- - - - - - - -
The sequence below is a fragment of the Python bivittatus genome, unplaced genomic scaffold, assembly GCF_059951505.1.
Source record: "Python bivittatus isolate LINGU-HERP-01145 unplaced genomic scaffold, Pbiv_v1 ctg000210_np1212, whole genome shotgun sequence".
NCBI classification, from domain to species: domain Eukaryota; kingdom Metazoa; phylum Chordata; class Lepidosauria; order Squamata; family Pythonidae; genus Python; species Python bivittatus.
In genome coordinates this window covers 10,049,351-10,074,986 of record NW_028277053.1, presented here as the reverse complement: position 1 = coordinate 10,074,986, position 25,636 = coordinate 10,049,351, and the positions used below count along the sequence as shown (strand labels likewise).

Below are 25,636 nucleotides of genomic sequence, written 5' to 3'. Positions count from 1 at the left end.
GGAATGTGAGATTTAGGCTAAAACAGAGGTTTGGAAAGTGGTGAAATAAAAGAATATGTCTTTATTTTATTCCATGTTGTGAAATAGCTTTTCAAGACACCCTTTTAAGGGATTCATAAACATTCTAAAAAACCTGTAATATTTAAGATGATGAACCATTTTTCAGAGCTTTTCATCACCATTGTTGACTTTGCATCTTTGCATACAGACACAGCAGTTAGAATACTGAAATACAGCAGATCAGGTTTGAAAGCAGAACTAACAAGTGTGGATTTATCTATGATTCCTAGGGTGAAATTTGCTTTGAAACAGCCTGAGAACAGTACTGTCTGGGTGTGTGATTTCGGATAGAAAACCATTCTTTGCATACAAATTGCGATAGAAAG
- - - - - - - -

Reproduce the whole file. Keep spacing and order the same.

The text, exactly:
The sequence below is a fragment of the Python bivittatus genome, unplaced genomic scaffold, assembly GCF_059951505.1.
Source record: "Python bivittatus isolate LINGU-HERP-01145 unplaced genomic scaffold, Pbiv_v1 ctg000210_np1212, whole genome shotgun sequence".
NCBI classification, from domain to species: domain Eukaryota; kingdom Metazoa; phylum Chordata; class Lepidosauria; order Squamata; family Pythonidae; genus Python; species Python bivittatus.
In genome coordinates this window covers 10,049,351-10,074,986 of record NW_028277053.1, presented here as the reverse complement: position 1 = coordinate 10,074,986, position 25,636 = coordinate 10,049,351, and the positions used below count along the sequence as shown (strand labels likewise).

Below are 25,636 nucleotides of genomic sequence, written 5' to 3'. Positions count from 1 at the left end.
GGAATGTGAGATTTAGGCTAAAACAGAGGTTTGGAAAGTGGTGAAATAAAAGAATATGTCTTTATTTTATTCCATGTTGTGAAATAGCTTTTCAAGACACCCTTTTAAGGGATTCATAAACATTCTAAAAAACCTGTAATATTTAAGATGATGAACCATTTTTCAGAGCTTTTCATCACCATTGTTGACTTTGCATCTTTGCATACAGACACAGCAGTTAGAATACTGAAATACAGCAGATCAGGTTTGAAAGCAGAACTAACAAGTGTGGATTTATCTATGATTCCTAGGGTGAAATTTGCTTTGAAACAGCCTGAGAACAGTACTGTCTGGGTGTGTGATTTCGGATAGAAAACCATTCTTTGCATACAAATTGCGATAGAAAG